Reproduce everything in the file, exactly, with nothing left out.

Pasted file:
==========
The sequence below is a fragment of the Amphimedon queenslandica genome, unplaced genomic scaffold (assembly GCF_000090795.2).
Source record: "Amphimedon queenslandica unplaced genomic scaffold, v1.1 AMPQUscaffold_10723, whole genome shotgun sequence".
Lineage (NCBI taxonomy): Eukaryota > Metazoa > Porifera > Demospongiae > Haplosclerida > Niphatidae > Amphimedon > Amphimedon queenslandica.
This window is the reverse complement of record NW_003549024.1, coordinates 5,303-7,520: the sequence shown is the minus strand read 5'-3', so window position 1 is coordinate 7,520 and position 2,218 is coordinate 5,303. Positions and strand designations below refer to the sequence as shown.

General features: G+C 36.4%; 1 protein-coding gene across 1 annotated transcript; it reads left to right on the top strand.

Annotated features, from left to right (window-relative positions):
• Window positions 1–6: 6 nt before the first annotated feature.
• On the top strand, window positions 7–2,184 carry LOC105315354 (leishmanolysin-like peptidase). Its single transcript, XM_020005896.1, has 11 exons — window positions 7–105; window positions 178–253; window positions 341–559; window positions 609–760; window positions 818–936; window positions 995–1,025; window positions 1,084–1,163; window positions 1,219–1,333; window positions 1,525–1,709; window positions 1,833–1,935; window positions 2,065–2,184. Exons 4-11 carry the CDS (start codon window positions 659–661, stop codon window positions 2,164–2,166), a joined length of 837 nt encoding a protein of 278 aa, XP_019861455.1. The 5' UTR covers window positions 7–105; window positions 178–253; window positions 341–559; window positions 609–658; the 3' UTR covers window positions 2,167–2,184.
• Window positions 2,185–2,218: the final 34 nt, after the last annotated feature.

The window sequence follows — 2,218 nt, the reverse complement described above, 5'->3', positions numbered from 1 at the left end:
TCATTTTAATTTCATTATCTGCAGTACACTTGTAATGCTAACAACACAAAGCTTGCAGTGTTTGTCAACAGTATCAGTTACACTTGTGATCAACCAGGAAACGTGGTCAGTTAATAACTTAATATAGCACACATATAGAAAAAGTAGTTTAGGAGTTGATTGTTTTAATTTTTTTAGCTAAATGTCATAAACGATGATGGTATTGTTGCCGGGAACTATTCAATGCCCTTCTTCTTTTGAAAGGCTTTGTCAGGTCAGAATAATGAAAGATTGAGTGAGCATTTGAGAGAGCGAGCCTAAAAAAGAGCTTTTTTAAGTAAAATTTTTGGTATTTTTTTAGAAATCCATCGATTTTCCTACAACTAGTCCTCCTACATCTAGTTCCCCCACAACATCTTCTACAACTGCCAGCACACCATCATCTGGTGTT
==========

The sequence below is a fragment of the Amphimedon queenslandica genome, unplaced genomic scaffold (assembly GCF_000090795.2).
Source record: "Amphimedon queenslandica unplaced genomic scaffold, v1.1 AMPQUscaffold_10723, whole genome shotgun sequence".
Lineage (NCBI taxonomy): Eukaryota > Metazoa > Porifera > Demospongiae > Haplosclerida > Niphatidae > Amphimedon > Amphimedon queenslandica.
This window is the reverse complement of record NW_003549024.1, coordinates 5,303-7,520: the sequence shown is the minus strand read 5'-3', so window position 1 is coordinate 7,520 and position 2,218 is coordinate 5,303. Positions and strand designations below refer to the sequence as shown.

General features: G+C 36.4%; 1 protein-coding gene across 1 annotated transcript; it reads left to right on the top strand.

Annotated features, from left to right (window-relative positions):
• Window positions 1–6: 6 nt before the first annotated feature.
• On the top strand, window positions 7–2,184 carry LOC105315354 (leishmanolysin-like peptidase). Its single transcript, XM_020005896.1, has 11 exons — window positions 7–105; window positions 178–253; window positions 341–559; window positions 609–760; window positions 818–936; window positions 995–1,025; window positions 1,084–1,163; window positions 1,219–1,333; window positions 1,525–1,709; window positions 1,833–1,935; window positions 2,065–2,184. Exons 4-11 carry the CDS (start codon window positions 659–661, stop codon window positions 2,164–2,166), a joined length of 837 nt encoding a protein of 278 aa, XP_019861455.1. The 5' UTR covers window positions 7–105; window positions 178–253; window positions 341–559; window positions 609–658; the 3' UTR covers window positions 2,167–2,184.
• Window positions 2,185–2,218: the final 34 nt, after the last annotated feature.

The window sequence follows — 2,218 nt, the reverse complement described above, 5'->3', positions numbered from 1 at the left end:
TCATTTTAATTTCATTATCTGCAGTACACTTGTAATGCTAACAACACAAAGCTTGCAGTGTTTGTCAACAGTATCAGTTACACTTGTGATCAACCAGGAAACGTGGTCAGTTAATAACTTAATATAGCACACATATAGAAAAAGTAGTTTAGGAGTTGATTGTTTTAATTTTTTTAGCTAAATGTCATAAACGATGATGGTATTGTTGCCGGGAACTATTCAATGCCCTTCTTCTTTTGAAAGGCTTTGTCAGGTCAGAATAATGAAAGATTGAGTGAGCATTTGAGAGAGCGAGCCTAAAAAAGAGCTTTTTTAAGTAAAATTTTTGGTATTTTTTTAGAAATCCATCGATTTTCCTACAACTAGTCCTCCTACATCTAGTTCCCCCACAACATCTTCTACAACTGCCAGCACACCATCATCTGGTGTT